While the North American produce season doesn’t typically pick up a full head of steam until March each year, it’s never too early to start planning for this event in the logistics landscape.
What is the produce season?
As the days begin to grow longer and temperatures start climbing towards the tail-end of winter, the transportation industry gears up for its first major event on the calendar – produce season. From the months of February through July, the highest volume of fruits and vegetables will be harvested and transported to stores and other end destinations across North America, starting around mid-February with imports from Mexico to the U.S. During this season, heightened refrigerated truck (reefer) rates, tighter reefer capacity and general rate increases may occur across the spectrum as North American transportation kicks back into high gear. Produce shipments account for a sizable portion of NA volume – as reported in our 2019 Logistics Calendar piece, FTR Transportation Intelligence says 154.5 million truck loadings of food and kindred products were shipped in 2018, up 5% from 2017, and it’s projected that truck loadings of food will rise an additional 8% to 166.9 million by 2020.
Recommendations for shippers:
Be Aware of Peak Seasons – Different produce will hit peak production levels at varying points throughout the year. During these times, shippers can expect fluctuations in capacity and pricing as different products – such as bulk-whole strawberries or orange juice – come into the time of the year when the largest quantities of a given fruit or vegetable are being shipped. Being aware of peak produce seasons can help you determine when it will be beneficial to secure capacity ahead of time for your products.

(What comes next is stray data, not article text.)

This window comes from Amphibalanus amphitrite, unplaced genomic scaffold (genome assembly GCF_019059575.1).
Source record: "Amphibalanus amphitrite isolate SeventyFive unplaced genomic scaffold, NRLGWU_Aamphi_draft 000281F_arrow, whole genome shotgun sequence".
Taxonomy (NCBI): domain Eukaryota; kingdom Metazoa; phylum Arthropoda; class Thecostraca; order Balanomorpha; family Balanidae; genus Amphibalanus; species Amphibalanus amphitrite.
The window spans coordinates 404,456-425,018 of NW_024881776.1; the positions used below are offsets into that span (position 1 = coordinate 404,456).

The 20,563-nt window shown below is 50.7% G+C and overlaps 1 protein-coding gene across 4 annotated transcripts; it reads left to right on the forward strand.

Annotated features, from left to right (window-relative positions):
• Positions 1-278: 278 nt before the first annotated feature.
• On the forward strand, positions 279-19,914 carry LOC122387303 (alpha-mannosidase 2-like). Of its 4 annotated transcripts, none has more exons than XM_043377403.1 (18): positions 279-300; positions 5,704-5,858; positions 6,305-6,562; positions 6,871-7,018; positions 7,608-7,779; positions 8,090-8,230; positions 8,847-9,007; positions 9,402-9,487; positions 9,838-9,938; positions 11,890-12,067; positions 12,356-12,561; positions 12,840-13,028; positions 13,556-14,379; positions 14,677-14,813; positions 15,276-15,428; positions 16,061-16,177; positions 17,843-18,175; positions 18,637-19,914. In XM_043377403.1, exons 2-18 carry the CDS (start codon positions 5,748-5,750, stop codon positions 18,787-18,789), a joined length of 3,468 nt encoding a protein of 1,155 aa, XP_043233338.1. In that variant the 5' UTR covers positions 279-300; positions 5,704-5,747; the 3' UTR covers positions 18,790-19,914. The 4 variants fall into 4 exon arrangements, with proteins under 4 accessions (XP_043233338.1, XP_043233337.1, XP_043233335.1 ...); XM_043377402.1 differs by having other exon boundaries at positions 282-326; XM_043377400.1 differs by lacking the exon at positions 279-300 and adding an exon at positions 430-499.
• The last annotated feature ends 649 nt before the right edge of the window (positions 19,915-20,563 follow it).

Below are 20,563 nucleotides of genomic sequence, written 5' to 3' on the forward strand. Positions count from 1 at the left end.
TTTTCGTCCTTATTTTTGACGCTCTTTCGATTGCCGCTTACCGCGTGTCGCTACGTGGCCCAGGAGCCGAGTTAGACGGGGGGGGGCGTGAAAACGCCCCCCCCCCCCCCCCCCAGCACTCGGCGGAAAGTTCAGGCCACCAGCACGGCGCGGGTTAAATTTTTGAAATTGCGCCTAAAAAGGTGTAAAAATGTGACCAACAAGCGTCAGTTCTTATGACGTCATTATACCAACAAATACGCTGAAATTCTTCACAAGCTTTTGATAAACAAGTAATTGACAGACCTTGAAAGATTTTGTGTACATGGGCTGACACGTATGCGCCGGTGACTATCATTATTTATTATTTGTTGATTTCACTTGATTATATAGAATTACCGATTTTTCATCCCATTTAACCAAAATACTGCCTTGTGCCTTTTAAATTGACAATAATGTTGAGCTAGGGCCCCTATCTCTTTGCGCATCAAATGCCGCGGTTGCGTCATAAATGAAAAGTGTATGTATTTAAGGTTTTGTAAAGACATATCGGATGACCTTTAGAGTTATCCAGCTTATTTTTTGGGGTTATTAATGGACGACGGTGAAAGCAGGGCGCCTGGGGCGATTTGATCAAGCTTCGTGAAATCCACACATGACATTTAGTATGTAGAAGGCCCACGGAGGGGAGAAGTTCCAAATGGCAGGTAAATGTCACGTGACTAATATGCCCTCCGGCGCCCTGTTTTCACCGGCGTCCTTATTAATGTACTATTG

Utilize Intermodal – North America is still experiencing a capacity crunch in the Over the Road (OTR) sector, with a particularly tight market for bulk-tank truck movements persisting into 2019. Shippers can add capacity to their operation by taking advantage of intermodal-rail shipments, using ISO tanks for bulk-liquid movements and food-grade containers for bulk whole-product movements. Intermodal shipments take trucks off the road, and can be cost competitive with your current OTR operations.
Plan Ahead – It’s easy to underestimate the impact that produce season will have on your transportation network. When the months of February and March roll around, start expecting longer lead times, occasional delays, decreased capacity and increased rates. Planning shipments and securing capacity ahead of time will help you ensure that your products get where they need to go on time.
If your organization needs assistance preparing for the strains of produce season, or if securing additional capacity and improving the efficacy of your logistics operation, please contact us here to speak with an Odyssey expert.